Long Live the Confederation!
One way or another, I’m fairly certain that the CF designation doesn’t represent a manufacturer; rather than adding an X designation for experimental models, Confed appears to use letter designations pertaining to the company manufacturer, similar to American manufacturer's codes used during World War 2.
I don't follow you, I'm not aware of any reference to a WW2-USN-style system for Confederation fighters ordered by manufacturer (there is one for Border Worlds fighters, but it hasn't been published.)
The Confederation *does* seem to use the same status prefix designation system as the US military -- we see the YA-18 Crossbow in Special Operations 1 (contrary to popular opinion, 'Y' means prototype... 'X' means experimental, and you would not fly an experimental spaceframe in combat.)
However, the one problem with this is that while the Broadsword was reclassified as A-17, later Attack craft such as the Raptor (A-14) and Gladius (A-15) receive lower numbers.
That's not really a problem, though -- there's nothing preventing the Raptor and the Gladius from being older than the Broadsword.
To address the subject, though, there are three obvious schools of thought:
1) The systems are SEQUENTIAL
2) The systems are CONCURRENT
3) There is only one system
Under (1), I see two possible explanations:
a) One system replaces the other
b) One system follows the other
Both of these are based on the 'real' designation shift from the 1960s. Option (a) would be the shift from the Navy to the unified system -- the old system was simply thrown out entirely (no more PBJs, TB3Ms and so forth) and replaced with a new type of numbering. (b) would be the Air Force's experience... which essentially amounts to a renumbering starting back at 1 (ie, CF-337 Stryker is followed by CF-338 Crabhammer is followed by F-1 StarLancer.)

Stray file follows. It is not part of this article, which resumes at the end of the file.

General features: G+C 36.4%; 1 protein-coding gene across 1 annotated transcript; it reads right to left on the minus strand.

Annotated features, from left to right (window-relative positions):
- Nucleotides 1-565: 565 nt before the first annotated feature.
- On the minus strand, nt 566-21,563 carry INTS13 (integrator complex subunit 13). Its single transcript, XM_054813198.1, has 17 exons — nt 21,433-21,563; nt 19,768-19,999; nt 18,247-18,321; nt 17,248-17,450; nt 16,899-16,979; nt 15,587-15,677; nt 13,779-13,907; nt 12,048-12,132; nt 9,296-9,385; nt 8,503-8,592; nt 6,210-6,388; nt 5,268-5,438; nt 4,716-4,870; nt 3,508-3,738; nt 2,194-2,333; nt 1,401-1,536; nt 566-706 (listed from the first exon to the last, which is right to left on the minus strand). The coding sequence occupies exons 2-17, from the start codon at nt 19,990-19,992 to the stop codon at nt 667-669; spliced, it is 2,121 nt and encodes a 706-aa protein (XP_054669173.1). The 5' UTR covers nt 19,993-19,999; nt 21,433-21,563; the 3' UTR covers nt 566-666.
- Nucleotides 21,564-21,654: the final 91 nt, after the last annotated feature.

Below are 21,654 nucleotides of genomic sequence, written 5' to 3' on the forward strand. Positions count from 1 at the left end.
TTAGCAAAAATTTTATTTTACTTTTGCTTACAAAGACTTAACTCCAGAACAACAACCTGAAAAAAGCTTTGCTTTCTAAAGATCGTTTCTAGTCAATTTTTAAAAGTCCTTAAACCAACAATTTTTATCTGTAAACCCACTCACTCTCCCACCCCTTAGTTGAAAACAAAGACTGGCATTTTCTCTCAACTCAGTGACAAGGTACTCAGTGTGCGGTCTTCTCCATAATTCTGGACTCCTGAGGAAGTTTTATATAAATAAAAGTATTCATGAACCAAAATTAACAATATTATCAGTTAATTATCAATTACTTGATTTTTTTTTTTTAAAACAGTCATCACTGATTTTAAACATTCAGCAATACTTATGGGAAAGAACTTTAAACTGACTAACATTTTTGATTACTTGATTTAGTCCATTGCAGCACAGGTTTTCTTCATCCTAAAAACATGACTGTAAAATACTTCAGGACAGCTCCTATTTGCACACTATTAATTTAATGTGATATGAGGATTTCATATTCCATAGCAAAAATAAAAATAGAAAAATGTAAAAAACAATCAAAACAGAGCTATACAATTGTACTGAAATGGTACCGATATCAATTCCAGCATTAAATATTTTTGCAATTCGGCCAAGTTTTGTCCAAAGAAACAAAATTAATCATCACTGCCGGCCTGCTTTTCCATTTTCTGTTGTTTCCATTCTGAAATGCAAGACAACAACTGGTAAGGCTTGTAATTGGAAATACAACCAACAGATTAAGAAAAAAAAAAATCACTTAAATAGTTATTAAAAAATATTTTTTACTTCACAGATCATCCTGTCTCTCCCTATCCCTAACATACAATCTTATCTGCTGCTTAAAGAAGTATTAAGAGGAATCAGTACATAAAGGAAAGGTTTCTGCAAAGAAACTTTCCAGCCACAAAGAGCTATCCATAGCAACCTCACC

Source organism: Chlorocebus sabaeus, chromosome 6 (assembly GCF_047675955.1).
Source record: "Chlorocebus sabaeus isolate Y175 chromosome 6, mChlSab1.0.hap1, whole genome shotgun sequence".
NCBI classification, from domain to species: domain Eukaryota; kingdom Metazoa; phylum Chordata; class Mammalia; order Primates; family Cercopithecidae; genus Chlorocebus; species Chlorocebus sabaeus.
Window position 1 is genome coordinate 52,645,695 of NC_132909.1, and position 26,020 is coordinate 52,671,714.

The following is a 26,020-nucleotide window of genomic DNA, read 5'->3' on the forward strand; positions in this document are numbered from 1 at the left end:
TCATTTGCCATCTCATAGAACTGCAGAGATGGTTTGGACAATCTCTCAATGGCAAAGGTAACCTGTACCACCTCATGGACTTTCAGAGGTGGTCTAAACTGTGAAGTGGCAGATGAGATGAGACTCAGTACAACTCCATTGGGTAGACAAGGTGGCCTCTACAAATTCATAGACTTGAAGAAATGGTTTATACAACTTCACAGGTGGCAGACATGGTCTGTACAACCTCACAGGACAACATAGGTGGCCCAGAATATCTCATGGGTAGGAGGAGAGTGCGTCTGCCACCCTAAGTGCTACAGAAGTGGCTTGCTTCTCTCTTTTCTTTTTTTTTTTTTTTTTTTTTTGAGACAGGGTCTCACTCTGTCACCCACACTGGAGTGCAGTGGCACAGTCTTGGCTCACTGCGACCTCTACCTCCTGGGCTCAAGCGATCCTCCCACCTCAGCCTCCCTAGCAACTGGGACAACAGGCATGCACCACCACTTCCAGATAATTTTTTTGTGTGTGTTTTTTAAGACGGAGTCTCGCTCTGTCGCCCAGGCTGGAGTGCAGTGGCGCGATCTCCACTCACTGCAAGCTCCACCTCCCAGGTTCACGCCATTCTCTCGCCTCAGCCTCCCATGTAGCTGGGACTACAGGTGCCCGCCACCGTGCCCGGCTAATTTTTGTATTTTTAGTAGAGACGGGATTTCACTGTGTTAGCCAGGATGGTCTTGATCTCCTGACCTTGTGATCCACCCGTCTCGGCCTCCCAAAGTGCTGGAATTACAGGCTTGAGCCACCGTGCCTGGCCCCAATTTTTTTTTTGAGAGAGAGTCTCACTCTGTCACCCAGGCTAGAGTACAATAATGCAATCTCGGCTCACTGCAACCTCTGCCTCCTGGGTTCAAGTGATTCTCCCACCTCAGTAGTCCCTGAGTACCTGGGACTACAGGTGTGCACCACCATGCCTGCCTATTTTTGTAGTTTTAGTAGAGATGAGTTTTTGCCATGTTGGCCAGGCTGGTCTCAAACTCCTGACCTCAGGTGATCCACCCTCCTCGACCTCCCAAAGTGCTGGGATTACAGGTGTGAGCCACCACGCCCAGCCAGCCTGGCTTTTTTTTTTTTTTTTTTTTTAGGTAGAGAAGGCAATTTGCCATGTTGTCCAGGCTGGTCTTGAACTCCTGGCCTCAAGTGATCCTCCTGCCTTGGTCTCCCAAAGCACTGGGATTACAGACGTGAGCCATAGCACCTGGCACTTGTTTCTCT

System (2) is the easy answer -- that every military contract spaceframe has a 'CF' designation that's separate from its US military-style designation... so the F-109 Vampire might also be the CF-883.)
... and then system (3) is that there's only one system which for whatever reason has given unusual 'CF' designations to several spacecraft, separating them from ordinary fighters (F), attack craft (A) and so forth. This is not entirely without merit -- look at the F-117 today. It is possible that these spacecraft all share some common merit that gives them this unusual designation... and that the Broadsword has concurrent designations similar to all the revamps of the B-17 or the B-29.
Now, we don't have an answer for this yet, but in considering it we might want to remember that the designer's *intentions* were more along the lines of #1 (or #3) than #2 -- the 'CF' was supposed to be the same type of designation as seen in the other games, just not as well developed.
And then towards suggestion 3, note that the Kilrathi 'KF' designation system still seems to be in use for fighters we're familiar with later in the games.
(Also, in considering the CF-337 remember that these don't *necessarily* have to be linear. Think of the German system in World War II which would make the followup to the ME-110 the ME-210... the CF-337 might be an update of the CF-237 and the CF-137 and so forth. There are always possibilities...)
If there was some great change over in Confed’s spacecraft designation system, it appears to have taken place sometime between 2632 and 2633. This would mark the time that the Broadsword was reclassified A-17 (though if the movie material is any indicator, the CF-131 designation remained until at least 2654) and the introduction of the F-10 Merlin.
The mistake here is assuming that there is a precise cutoff between the two designation systems and that the material we see will immediately reflect it. Almost any history, including one printed today, will refer to the Mustang as the 'P-51', even though it ended its career as the F-51 thanks to a similar reboot...